Dividend policy is an integral part of financial management decision of a business firm. Dividend refers to that portion of a firm’s net earning which are paid out to the shareholders. Whether dividends have an influential on the value of the firm is the most critical question in dividend policy. If dividends are irrelevant, the firm should retain earnings for investment opportunities. If there are not sufficient investment opportunities providing expected returns in excess of the required return, the unused funds should be paid out as dividends. Dividend is the most inspiring factor for the investment on shares of the company is thus desirable from the stockholder's point of view. In one hand the payment of dividend makes the investors happy. But in the other hand the payment of dividend decreases the internal financing required for making investment in golden opportunities. This will hamper the growth of the firm, which in turn affects the value of the stock.

Earnings are also treated as financing sources of the firms. The firm retains the earning; its impact can be seen in many factors such as decreased leverage ratio, expansion of activities and increase in profit in succeeding years. Whereas if firm pays dividend, it may need to raise capital through capital that will affect on risk characteristics of the firm. Therefore there are many dimensions to be considered on dividend theories, policies and practices. Shareholders make investment in equity capital with the expectation of making earnings. Dividend is kind of earning that the shareholders expect form their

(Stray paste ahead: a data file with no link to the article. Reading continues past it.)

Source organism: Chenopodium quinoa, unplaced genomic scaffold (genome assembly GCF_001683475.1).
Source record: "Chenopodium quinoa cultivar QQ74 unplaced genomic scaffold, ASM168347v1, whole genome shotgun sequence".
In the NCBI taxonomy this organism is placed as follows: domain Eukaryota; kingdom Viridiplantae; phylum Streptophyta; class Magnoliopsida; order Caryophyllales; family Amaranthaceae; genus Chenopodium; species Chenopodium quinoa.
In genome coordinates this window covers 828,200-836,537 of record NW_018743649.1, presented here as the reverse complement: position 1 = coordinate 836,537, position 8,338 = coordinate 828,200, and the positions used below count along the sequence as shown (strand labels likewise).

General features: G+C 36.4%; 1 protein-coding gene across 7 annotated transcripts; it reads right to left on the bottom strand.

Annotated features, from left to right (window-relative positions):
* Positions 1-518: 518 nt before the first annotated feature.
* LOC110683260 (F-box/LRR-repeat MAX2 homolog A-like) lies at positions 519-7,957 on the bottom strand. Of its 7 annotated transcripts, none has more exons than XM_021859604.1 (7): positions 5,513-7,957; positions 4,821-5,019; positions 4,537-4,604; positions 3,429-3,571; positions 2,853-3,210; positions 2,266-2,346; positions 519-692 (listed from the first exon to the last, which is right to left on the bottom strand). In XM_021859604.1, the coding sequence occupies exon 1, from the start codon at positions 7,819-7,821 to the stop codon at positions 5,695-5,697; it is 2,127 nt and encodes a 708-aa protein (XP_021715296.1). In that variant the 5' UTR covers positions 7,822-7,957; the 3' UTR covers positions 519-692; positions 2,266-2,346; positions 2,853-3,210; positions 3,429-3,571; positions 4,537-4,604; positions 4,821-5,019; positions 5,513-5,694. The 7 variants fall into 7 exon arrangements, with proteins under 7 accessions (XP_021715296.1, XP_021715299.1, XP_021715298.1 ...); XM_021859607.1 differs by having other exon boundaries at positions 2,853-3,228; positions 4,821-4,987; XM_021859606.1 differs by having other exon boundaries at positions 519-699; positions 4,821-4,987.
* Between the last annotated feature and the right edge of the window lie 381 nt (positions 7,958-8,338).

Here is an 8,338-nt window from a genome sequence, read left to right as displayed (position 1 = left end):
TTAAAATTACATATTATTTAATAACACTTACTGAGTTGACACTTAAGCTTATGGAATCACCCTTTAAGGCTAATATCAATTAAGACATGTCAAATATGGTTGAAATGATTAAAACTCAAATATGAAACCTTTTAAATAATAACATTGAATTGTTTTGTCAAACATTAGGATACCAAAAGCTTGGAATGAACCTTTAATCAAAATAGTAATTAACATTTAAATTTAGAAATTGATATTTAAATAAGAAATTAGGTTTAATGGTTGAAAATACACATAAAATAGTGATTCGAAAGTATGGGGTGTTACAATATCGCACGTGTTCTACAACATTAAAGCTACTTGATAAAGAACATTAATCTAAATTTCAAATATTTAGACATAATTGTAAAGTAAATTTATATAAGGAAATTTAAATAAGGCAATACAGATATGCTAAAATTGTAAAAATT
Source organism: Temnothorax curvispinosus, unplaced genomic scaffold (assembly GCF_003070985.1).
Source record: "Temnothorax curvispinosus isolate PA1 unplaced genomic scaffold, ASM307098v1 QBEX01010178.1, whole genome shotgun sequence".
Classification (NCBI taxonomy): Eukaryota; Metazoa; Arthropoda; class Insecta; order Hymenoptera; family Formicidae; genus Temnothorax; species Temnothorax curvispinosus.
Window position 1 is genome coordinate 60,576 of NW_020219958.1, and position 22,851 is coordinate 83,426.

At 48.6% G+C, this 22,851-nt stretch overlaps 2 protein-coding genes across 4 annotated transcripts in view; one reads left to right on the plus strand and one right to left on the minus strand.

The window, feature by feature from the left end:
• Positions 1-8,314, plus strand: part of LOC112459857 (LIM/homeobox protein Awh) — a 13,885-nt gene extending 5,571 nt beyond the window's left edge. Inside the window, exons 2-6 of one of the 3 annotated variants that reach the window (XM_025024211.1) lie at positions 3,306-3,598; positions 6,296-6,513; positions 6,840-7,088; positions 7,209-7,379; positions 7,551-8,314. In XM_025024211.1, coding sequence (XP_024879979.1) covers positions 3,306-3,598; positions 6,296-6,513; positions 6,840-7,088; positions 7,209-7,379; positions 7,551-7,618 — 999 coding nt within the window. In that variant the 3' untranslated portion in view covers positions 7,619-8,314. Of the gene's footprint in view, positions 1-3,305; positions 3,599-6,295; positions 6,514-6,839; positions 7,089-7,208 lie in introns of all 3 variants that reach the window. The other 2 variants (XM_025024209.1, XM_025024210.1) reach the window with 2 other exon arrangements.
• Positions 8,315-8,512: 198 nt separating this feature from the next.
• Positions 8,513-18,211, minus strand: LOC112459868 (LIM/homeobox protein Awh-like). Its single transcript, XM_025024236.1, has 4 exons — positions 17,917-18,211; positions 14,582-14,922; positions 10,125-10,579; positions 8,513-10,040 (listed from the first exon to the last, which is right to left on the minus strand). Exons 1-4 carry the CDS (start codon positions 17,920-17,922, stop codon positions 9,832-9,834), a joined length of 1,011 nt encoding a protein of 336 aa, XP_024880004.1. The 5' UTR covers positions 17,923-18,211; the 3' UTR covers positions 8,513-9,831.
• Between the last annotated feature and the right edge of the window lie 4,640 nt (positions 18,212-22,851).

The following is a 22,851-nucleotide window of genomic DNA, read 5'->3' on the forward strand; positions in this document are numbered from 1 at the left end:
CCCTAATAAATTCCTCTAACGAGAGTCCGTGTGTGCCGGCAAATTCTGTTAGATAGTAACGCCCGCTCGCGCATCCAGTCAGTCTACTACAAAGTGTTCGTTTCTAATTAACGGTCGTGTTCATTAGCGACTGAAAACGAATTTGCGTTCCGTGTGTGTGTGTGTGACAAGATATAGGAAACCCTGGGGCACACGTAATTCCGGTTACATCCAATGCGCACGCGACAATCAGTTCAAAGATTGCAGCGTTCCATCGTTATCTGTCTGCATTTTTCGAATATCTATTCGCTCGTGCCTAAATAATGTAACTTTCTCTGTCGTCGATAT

5

investment. But, the dividend decision is still a fundamental as well as controversial area of managerial finance. The effect of dividend on market price of stock is the subject matter of the study. There are many empirical studies on dividend and stock price behavior. For example, few of them are Linter (1956), Miller and Modigliani (1961), Durand and May (1960), Friend and Puckett (1964), Fama and Babiak (1968), Elton and Gruber (1970), Frank and Jagannathan (1998), Uddin (2003), Foong, Zakaria and Tan (2007). However, conclusive relationship exists between the amount paid out in dividend and the market price of the share. There is still a considerable controversy concerning the relation between dividend and stock price.

Theoretically, the share price should fall down after the book closure by an amount to the amount of cash dividend, in case the company is going to distribute cash dividend. For example, if the share price of ABC Company on one day before the book closure was Rs. 1000 and the company had declared Rs.70 per share as cash dividend, which was to be formalized in the coming AGM. The price per share in the first transaction after the book closure should be around Rs. 930.

1.3 Purpose of the Study
The major objective of the study is to determine the trend and practices of dividend payment by the Nepalese “A” class listed companies of Nepal from fiscal year 2003/04 to 2008/09 however the specific objective is are as follows.